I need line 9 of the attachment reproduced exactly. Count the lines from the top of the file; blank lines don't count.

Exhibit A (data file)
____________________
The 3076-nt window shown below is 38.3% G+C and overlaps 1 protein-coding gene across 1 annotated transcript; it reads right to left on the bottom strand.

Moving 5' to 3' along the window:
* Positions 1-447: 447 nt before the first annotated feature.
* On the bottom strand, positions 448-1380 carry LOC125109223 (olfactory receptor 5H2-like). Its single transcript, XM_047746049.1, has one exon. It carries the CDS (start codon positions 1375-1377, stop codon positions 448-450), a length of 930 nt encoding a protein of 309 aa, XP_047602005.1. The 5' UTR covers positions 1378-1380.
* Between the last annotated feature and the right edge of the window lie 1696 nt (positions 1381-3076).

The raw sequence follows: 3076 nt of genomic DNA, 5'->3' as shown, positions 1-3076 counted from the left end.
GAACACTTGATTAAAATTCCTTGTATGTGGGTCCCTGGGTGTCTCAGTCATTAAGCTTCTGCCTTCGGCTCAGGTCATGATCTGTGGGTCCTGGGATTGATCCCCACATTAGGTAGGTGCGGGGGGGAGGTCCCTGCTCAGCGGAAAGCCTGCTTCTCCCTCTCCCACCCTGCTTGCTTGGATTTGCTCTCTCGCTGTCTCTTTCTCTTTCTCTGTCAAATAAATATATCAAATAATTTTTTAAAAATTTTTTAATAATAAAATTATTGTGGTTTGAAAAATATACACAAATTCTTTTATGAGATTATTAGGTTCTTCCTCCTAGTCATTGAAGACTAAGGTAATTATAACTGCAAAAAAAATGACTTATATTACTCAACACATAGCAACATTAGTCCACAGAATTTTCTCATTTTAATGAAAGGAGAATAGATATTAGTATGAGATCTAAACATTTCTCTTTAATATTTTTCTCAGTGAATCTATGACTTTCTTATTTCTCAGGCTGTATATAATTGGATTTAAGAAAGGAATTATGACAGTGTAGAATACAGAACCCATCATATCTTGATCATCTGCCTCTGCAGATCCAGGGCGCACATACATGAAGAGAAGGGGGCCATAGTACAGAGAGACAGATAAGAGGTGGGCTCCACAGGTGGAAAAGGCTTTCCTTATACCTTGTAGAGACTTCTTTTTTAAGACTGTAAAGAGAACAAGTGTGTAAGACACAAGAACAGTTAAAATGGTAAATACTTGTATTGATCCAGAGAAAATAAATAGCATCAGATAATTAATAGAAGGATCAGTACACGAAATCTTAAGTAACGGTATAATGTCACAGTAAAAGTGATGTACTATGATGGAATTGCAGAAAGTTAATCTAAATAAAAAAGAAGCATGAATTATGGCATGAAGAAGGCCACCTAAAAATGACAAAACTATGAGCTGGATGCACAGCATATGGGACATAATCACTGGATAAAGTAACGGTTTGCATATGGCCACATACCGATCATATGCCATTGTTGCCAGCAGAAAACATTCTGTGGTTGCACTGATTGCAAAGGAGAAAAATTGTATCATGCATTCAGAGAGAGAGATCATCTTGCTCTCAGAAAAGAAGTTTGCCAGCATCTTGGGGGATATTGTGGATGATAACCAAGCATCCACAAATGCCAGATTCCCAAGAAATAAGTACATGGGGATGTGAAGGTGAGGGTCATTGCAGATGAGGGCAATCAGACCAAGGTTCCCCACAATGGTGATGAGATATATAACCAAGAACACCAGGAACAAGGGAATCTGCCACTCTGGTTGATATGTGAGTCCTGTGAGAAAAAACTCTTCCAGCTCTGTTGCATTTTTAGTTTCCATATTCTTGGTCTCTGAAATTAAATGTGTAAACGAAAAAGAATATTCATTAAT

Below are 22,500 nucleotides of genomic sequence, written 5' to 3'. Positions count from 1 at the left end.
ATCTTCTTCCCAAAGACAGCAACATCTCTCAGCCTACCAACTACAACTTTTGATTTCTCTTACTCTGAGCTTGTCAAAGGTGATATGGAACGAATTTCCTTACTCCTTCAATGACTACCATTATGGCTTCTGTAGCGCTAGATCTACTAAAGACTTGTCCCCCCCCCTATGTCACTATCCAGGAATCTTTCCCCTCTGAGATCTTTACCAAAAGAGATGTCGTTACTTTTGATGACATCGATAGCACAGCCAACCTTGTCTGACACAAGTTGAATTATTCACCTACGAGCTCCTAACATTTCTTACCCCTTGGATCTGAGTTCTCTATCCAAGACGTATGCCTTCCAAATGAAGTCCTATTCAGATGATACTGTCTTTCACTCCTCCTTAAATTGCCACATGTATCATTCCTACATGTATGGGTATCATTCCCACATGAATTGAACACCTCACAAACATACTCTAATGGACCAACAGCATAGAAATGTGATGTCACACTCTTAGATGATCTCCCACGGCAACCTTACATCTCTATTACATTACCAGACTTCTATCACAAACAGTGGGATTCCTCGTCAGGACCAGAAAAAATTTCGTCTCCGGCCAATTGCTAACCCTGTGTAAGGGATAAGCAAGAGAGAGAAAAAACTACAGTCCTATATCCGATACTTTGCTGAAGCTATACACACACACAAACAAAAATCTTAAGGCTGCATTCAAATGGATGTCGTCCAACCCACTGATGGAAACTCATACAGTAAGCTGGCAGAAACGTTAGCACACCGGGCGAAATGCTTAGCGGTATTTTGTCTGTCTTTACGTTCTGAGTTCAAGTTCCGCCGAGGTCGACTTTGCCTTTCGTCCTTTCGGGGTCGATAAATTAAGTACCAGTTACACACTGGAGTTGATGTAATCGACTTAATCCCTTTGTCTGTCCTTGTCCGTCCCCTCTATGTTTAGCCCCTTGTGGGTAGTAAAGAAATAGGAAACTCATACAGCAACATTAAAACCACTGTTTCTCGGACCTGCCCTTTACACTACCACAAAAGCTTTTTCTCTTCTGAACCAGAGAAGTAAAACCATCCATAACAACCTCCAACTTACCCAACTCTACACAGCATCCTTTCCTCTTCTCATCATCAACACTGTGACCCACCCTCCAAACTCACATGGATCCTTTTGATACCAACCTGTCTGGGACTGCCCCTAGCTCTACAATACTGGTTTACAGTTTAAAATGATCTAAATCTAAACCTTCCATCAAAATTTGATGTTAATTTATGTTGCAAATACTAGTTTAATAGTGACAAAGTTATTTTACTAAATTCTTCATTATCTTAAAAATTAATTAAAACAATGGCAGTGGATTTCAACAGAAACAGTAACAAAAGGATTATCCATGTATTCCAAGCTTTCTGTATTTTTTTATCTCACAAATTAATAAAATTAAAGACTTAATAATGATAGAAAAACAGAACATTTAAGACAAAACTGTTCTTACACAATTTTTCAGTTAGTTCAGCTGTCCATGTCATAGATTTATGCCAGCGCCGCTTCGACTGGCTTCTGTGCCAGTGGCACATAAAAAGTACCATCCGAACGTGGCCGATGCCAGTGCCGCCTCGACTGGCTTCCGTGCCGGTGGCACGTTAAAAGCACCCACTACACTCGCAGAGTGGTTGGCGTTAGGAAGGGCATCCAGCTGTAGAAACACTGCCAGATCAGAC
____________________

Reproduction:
ATCTTCTTCCCAAAGACAGCAACATCTCTCAGCCTACCAACTACAACTTTTGATTTCTCTTACTCTGAGCTTGTCAAAGGTGATATGGAACGAATTTCCTTACTCCTTCAATGACTACCATTATGGCTTCTGTAGCGCTAGATCTACTAAAGACTTGTCCCCCCCCCTATGTCACTATCCAGGAATCTTTCCCCTCTGAGATCTTTACCAAAAGAGATGTCGTTACTTTTGATGACATCGATAGCACAGCCAACCTTGTCTGACACAAGTTGAATTATTCACCTACGAGCTCCTAACATTTCTTACCCCTTGGATCTGAGTTCTCTATCCAAGACGTATGCCTTCCAAATGAAGTCCTATTCAGATGATACTGTCTTTCACTCCTCCTTAAATTGCCACATGTATCATTCCTACATGTATGGGTATCATTCCCACATGAATTGAACACCTCACAAACATACTCTAATGGACCAACAGCATAGAAATGTGATGTCACACTCTTAGATGATCTCCCACGGCAACCTTACATCTCTATTACATTACCAGACTTCTATCACAAACAGTGGGATTCCTCGTCAGGACCAGAAAAAATTTCGTCTCCGGCCAATTGCTAACCCTGTGTAAGGGATAAGCAAGAGAGAGAAAAAACTACAGTCCTATATCCGATACTTTGCTGAAGCTATACACACACACAAACAAAAATCTTAAGGCTGCATTCAAATGGATGTCGTCCAACCCACTGATGGAAACTCATACAGTAAGCTGGCAGAAACGTTAGCACACCGGGCGAAATGCTTAGCGGTATTTTGTCTGTCTTTACGTTCTGAGTTCAAGTTCCGCCGAGGTCGACTTTGCCTTTCGTCCTTTCGGGGTCGATAAATTAAGTACCAGTTACACACTGGAGTTGATGTAATCGACTTAATCCCTTTGTCTGTCCTTGTCCGTCCCCTCTATGTTTAGCCCCTTGTGGGTAGTAAAGAAATAGGAAACTCATACAGCAACATTAAAACCACTGTTTCTCGGACCTGCCCTTTACACTACCACAAAAGCTTTTTCTCTTCTGAACCAGAGAAGTAAAACCATCCATAACAACCTCCAACTTACCCAACTCTACACAGCATCCTTTCCTCTTCTCATCATCAACACTGTGACCCACCCTCCAAACTCACATGGATCCTTTTGATACCAACCTGTCTGGGACTGCCCCTAGCTCTACAATACTGGTTTACAGTTTAAAATGATCTAAATCTAAACCTTCCATCAAAATTTGATGTTAATTTATGTTGCAAATACTAGTTTAATAGTGACAAAGTTATTTTACTAAATTCTTCATTATCTTAAAAATTAATTAAAACAATGGCAGTGGATTTCAACAGAAACAGTAACAAAAGGATTATCCATGTATTCCAAGCTTTCTGTATTTTTTTATCTCACAAATTAATAAAATTAAAGACTTAATAATGATAGAAAAACAGAACATTTAAGACAAAACTGTTCTTACACAATTTTTCAGTTAGTTCAGCTGTCCATGTCATAGATTTATGCCAGCGCCGCTTCGACTGGCTTCTGTGCCAGTGGCACATAAAAAGTACCATCCGAACGTGGCCGATGCCAGTGCCGCCTCGACTGGCTTCCGTGCCGGTGGCACGTTAAAAGCACCCACTACACTCGCAGAGTGGTTGGCGTTAGGAAGGGCATCCAGCTGTAGAAACACTGCCAGATCAGAC